Florida's Drug Abuse Prevention And Control Law Ruled Unconstitutional

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U.S. District Court Judge Mary Scriven recently struck down Florida's Drug Abuse Prevention and Control law, holding it violates due process because it does not require that prosecutors prove an accused knew he possessed illegal drugs to secure a conviction.

The History Of Drug Abuse Prevention and Control Act

In 1996 and 2002, the Florida Supreme Court decided two cases - Chicone v. State and Scott v. State, respectively - that held directly that "knowledge is an element of the crime of possession of a controlled substance."

The Florida legislature, in response to the Supreme Court's decisions in Chicone and Scott, amended Florida's Drug Abuse Prevention and Control law to remove the "intent" element from the crime of possession. The legislature specifically identified the cases by name, indicating the Supreme Court's rulings "were contrary to legislative intent."

The Only State

As Judge Scriven pointed out, "Florida stands alone in its express elimination of mens rea as an element of a drug offense." Criminal statutes that lack the mens rea (intent) element are usually found unconstitutional. This is because mens rea is often what differentiates mere negligent conduct from criminal conduct.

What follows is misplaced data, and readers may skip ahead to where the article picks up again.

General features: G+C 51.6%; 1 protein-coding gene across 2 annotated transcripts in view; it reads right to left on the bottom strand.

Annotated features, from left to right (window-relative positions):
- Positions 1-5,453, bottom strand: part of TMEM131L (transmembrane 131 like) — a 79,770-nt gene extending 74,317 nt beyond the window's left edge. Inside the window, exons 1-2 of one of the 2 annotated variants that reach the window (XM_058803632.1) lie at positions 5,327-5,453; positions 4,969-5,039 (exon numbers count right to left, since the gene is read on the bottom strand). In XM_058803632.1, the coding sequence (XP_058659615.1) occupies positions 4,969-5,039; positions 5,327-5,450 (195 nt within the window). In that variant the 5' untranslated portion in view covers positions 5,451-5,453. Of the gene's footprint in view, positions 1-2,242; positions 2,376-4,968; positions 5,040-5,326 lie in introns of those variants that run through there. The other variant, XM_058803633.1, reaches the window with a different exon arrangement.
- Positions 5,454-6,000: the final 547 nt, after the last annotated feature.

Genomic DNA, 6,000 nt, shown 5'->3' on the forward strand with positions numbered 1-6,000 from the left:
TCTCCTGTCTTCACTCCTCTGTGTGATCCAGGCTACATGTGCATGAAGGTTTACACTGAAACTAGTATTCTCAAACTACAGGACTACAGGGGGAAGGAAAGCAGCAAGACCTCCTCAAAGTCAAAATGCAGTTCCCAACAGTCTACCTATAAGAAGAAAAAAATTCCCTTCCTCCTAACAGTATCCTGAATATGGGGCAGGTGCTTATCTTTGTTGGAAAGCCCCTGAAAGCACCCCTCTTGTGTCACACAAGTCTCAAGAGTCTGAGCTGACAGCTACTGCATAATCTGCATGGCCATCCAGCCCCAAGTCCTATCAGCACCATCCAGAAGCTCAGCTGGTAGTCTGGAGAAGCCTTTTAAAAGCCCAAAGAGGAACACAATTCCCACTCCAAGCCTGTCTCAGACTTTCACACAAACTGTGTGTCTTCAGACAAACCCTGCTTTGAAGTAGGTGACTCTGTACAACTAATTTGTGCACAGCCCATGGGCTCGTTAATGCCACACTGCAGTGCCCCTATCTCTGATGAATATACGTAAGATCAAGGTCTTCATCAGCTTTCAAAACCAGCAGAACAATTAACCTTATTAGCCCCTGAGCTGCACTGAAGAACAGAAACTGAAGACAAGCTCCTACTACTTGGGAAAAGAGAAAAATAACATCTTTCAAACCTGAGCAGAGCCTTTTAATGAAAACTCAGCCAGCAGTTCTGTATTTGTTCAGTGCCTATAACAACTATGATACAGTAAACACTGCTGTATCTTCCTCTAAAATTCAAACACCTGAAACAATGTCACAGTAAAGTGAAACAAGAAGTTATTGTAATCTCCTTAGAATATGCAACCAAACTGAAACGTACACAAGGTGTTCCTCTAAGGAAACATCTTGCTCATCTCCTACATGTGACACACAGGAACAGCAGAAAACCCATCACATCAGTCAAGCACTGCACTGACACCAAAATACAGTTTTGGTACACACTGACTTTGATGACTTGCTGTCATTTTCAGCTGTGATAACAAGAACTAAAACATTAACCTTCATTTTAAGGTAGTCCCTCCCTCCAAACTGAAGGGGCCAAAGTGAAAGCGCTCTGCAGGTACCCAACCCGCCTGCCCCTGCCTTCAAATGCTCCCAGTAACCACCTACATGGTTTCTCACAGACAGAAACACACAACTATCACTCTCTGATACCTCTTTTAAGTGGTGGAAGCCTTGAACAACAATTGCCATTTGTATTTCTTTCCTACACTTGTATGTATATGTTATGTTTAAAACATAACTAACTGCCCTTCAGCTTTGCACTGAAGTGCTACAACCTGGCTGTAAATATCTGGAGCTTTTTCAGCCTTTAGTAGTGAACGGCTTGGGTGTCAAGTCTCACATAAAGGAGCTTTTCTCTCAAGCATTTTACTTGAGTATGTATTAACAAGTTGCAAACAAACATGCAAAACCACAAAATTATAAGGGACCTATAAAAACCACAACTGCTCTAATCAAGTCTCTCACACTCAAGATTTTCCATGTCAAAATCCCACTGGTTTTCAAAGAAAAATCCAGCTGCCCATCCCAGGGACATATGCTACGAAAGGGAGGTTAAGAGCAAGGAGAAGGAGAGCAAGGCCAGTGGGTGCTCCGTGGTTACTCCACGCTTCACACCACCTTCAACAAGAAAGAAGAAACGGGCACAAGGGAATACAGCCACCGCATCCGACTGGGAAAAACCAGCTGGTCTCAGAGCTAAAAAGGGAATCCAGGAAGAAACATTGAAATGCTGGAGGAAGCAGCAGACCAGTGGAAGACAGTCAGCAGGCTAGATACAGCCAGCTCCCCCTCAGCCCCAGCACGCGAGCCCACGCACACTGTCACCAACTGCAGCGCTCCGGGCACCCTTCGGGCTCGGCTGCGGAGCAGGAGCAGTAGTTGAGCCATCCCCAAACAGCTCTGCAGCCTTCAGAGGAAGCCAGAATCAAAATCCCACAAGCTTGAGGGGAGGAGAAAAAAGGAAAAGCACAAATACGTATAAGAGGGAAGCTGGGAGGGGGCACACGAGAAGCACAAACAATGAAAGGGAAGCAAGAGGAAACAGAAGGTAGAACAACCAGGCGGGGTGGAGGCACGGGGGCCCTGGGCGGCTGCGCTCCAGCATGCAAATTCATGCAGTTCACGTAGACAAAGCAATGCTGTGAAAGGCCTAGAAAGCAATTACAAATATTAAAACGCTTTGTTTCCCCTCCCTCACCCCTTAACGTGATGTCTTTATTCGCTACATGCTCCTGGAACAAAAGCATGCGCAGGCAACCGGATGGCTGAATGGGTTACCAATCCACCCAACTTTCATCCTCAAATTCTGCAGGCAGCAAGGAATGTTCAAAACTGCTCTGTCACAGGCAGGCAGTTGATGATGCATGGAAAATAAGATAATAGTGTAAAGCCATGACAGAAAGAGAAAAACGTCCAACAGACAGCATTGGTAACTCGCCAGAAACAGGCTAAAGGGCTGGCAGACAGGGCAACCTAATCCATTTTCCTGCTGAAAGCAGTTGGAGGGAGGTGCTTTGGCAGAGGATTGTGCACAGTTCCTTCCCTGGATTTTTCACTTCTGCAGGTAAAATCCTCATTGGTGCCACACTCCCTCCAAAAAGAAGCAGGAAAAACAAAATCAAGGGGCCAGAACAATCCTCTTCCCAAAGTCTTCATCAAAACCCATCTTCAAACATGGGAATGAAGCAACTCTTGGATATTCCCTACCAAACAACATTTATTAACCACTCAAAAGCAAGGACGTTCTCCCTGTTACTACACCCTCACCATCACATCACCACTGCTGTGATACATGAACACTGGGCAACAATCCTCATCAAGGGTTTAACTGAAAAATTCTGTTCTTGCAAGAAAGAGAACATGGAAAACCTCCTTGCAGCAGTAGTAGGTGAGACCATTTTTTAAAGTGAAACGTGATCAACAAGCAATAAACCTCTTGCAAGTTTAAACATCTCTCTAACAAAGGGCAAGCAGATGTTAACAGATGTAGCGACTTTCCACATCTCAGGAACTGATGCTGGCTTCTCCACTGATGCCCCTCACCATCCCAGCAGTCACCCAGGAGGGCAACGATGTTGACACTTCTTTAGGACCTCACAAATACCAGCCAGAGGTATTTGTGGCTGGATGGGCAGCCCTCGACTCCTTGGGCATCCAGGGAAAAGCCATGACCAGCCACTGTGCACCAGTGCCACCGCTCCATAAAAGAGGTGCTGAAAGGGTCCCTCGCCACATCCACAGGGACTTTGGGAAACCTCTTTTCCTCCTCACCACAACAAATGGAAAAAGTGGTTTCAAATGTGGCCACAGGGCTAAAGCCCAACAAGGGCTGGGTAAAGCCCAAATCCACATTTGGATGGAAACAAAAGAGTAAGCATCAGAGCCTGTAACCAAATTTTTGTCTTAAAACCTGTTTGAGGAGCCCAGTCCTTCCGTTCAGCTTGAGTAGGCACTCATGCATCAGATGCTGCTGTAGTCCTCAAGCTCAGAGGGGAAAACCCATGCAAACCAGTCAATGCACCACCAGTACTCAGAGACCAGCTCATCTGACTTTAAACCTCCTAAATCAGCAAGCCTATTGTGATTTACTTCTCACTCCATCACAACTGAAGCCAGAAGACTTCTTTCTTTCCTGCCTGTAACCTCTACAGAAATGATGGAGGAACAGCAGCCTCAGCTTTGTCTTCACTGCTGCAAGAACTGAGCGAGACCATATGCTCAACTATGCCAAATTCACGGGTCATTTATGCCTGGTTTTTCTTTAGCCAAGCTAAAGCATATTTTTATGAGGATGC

Due Process

Generally, to be found guilty of a crime, you must be provided some "due process," i.e. a court proceeding that meets the constitutional standards necessary to take away your liberty. Under the Drug Abuse Prevention and Control Act, you are guilty if:

  • If you possess or transport a substance, and
  • the substance is an illegal drug.

This means that if someone placed some drugs in your backpack and you were stopped and searched, if they found the drugs, you would be guilty. Period. As written, the Florida law requires you to prove your innocence and turns the traditional presumption of innocent until proven guilty on its head.

Potential Impact

They ruling could have significant impact on drug cases in Florida. Defense attorneys can challenge convictions obtained under the Drug Abuse Prevention and Control Act, and there are thousands of such cases, and pending cases may dismissed.

The legislature will need to act, as the ruling invalidated the entire law, making all prosecutions problematic.

An Attorney Can Help

If you or someone you love is facing prosecution for a drug crime, contact an experienced criminal defense attorney. A criminal defense lawyer can assess your case and help you protect your rights. For more information, contact an attorney today.